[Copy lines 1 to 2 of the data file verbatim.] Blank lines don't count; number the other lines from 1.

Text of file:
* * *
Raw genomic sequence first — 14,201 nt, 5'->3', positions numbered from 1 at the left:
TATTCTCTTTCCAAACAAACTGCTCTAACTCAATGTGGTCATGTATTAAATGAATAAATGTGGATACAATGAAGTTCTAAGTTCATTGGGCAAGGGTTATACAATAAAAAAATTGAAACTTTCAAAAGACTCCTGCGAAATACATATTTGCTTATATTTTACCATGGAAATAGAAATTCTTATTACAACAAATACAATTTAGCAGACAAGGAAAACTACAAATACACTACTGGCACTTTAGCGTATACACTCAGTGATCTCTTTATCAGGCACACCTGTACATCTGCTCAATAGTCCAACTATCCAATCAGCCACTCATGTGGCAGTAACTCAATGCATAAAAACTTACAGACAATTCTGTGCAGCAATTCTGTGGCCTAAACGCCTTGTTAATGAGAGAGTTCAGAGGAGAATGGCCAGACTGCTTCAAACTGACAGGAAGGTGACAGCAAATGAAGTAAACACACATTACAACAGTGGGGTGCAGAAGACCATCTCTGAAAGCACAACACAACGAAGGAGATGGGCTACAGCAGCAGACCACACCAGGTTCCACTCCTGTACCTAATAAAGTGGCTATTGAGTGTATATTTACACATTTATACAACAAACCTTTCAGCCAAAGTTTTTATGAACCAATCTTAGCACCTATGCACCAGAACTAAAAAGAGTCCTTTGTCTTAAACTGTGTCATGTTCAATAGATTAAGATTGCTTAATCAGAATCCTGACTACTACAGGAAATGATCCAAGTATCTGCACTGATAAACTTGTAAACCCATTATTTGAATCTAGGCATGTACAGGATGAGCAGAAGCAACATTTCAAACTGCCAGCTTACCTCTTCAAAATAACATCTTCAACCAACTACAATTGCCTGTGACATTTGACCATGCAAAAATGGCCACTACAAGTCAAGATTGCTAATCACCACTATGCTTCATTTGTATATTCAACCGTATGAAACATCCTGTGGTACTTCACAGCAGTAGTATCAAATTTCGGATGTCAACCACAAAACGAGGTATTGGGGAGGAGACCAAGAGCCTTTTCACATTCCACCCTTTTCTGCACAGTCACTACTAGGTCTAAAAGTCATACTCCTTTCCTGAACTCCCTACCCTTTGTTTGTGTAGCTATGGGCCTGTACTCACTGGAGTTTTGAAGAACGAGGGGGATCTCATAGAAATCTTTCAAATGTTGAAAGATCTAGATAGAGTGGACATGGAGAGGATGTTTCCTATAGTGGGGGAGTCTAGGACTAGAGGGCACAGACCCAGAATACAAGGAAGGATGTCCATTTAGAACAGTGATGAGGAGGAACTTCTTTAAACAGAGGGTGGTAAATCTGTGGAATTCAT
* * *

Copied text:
Raw genomic sequence first — 14,201 nt, 5'->3', positions numbered from 1 at the left:
TATTCTCTTTCCAAACAAACTGCTCTAACTCAATGTGGTCATGTATTAAATGAATAAATGTGGATACAATGAAGTTCTAAGTTCATTGGGCAAGGGTTATACAATAAAAAAATTGAAACTTTCAAAAGACTCCTGCGAAATACATATTTGCTTATATTTTACCATGGAAATAGAAATTCTTATTACAACAAATACAATTTAGCAGACAAGGAAAACTACAAATACACTACTGGCACTTTAGCGTATACACTCAGTGATCTCTTTATCAGGCACACCTGTACATCTGCTCAATAGTCCAACTATCCAATCAGCCACTCATGTGGCAGTAACTCAATGCATAAAAACTTACAGACAATTCTGTGCAGCAATTCTGTGGCCTAAACGCCTTGTTAATGAGAGAGTTCAGAGGAGAATGGCCAGACTGCTTCAAACTGACAGGAAGGTGACAGCAAATGAAGTAAACACACATTACAACAGTGGGGTGCAGAAGACCATCTCTGAAAGCACAACACAACGAAGGAGATGGGCTACAGCAGCAGACCACACCAGGTTCCACTCCTGTACCTAATAAAGTGGCTATTGAGTGTATATTTACACATTTATACAACAAACCTTTCAGCCAAAGTTTTTATGAACCAATCTTAGCACCTATGCACCAGAACTAAAAAGAGTCCTTTGTCTTAAACTGTGTCATGTTCAATAGATTAAGATTGCTTAATCAGAATCCTGACTACTACAGGAAATGATCCAAGTATCTGCACTGATAAACTTGTAAACCCATTATTTGAATCTAGGCATGTACAGGATGAGCAGAAGCAACATTTCAAACTGCCAGCTTACCTCTTCAAAATAACATCTTCAACCAACTACAATTGCCTGTGACATTTGACCATGCAAAAATGGCCACTACAAGTCAAGATTGCTAATCACCACTATGCTTCATTTGTATATTCAACCGTATGAAACATCCTGTGGTACTTCACAGCAGTAGTATCAAATTTCGGATGTCAACCACAAAACGAGGTATTGGGGAGGAGACCAAGAGCCTTTTCACATTCCACCCTTTTCTGCACAGTCACTACTAGGTCTAAAAGTCATACTCCTTTCCTGAACTCCCTACCCTTTGTTTGTGTAGCTATGGGCCTGTACTCACTGGAGTTTTGAAGAACGAGGGGGATCTCATAGAAATCTTTCAAATGTTGAAAGATCTAGATAGAGTGGACATGGAGAGGATGTTTCCTATAGTGGGGGAGTCTAGGACTAGAGGGCACAGACCCAGAATACAAGGAAGGATGTCCATTTAGAACAGTGATGAGGAGGAACTTCTTTAAACAGAGGGTGGTAAATCTGTGGAATTCAT